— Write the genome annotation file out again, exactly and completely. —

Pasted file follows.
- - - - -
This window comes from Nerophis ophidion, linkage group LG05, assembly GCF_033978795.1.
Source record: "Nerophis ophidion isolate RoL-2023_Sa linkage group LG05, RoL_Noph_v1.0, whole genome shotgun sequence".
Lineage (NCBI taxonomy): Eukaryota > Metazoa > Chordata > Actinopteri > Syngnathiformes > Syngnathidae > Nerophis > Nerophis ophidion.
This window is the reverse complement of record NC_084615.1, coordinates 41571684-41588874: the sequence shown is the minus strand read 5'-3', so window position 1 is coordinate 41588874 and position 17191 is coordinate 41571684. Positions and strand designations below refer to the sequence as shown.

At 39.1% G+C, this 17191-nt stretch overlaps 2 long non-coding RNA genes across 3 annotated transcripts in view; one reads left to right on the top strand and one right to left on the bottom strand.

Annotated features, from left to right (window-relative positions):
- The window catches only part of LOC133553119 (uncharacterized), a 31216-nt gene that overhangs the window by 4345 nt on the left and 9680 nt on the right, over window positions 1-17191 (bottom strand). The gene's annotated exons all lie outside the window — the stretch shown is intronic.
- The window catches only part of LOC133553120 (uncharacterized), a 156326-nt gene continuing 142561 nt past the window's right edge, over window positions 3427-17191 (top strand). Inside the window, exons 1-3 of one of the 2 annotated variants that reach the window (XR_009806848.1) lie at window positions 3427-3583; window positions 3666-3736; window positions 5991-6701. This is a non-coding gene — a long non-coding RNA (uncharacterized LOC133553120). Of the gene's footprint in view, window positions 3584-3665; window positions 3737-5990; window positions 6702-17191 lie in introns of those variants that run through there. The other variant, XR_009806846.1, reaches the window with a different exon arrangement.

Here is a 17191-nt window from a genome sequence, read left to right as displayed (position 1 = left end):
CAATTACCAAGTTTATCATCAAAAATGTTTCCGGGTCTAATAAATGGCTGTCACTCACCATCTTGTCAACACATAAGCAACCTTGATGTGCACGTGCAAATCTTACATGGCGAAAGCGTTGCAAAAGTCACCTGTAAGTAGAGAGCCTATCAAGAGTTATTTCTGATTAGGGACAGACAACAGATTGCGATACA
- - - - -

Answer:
This window comes from Nerophis ophidion, linkage group LG05, assembly GCF_033978795.1.
Source record: "Nerophis ophidion isolate RoL-2023_Sa linkage group LG05, RoL_Noph_v1.0, whole genome shotgun sequence".
Lineage (NCBI taxonomy): Eukaryota > Metazoa > Chordata > Actinopteri > Syngnathiformes > Syngnathidae > Nerophis > Nerophis ophidion.
This window is the reverse complement of record NC_084615.1, coordinates 41571684-41588874: the sequence shown is the minus strand read 5'-3', so window position 1 is coordinate 41588874 and position 17191 is coordinate 41571684. Positions and strand designations below refer to the sequence as shown.

At 39.1% G+C, this 17191-nt stretch overlaps 2 long non-coding RNA genes across 3 annotated transcripts in view; one reads left to right on the top strand and one right to left on the bottom strand.

Annotated features, from left to right (window-relative positions):
- The window catches only part of LOC133553119 (uncharacterized), a 31216-nt gene that overhangs the window by 4345 nt on the left and 9680 nt on the right, over window positions 1-17191 (bottom strand). The gene's annotated exons all lie outside the window — the stretch shown is intronic.
- The window catches only part of LOC133553120 (uncharacterized), a 156326-nt gene continuing 142561 nt past the window's right edge, over window positions 3427-17191 (top strand). Inside the window, exons 1-3 of one of the 2 annotated variants that reach the window (XR_009806848.1) lie at window positions 3427-3583; window positions 3666-3736; window positions 5991-6701. This is a non-coding gene — a long non-coding RNA (uncharacterized LOC133553120). Of the gene's footprint in view, window positions 3584-3665; window positions 3737-5990; window positions 6702-17191 lie in introns of those variants that run through there. The other variant, XR_009806846.1, reaches the window with a different exon arrangement.

Here is a 17191-nt window from a genome sequence, read left to right as displayed (position 1 = left end):
CAATTACCAAGTTTATCATCAAAAATGTTTCCGGGTCTAATAAATGGCTGTCACTCACCATCTTGTCAACACATAAGCAACCTTGATGTGCACGTGCAAATCTTACATGGCGAAAGCGTTGCAAAAGTCACCTGTAAGTAGAGAGCCTATCAAGAGTTATTTCTGATTAGGGACAGACAACAGATTGCGATACA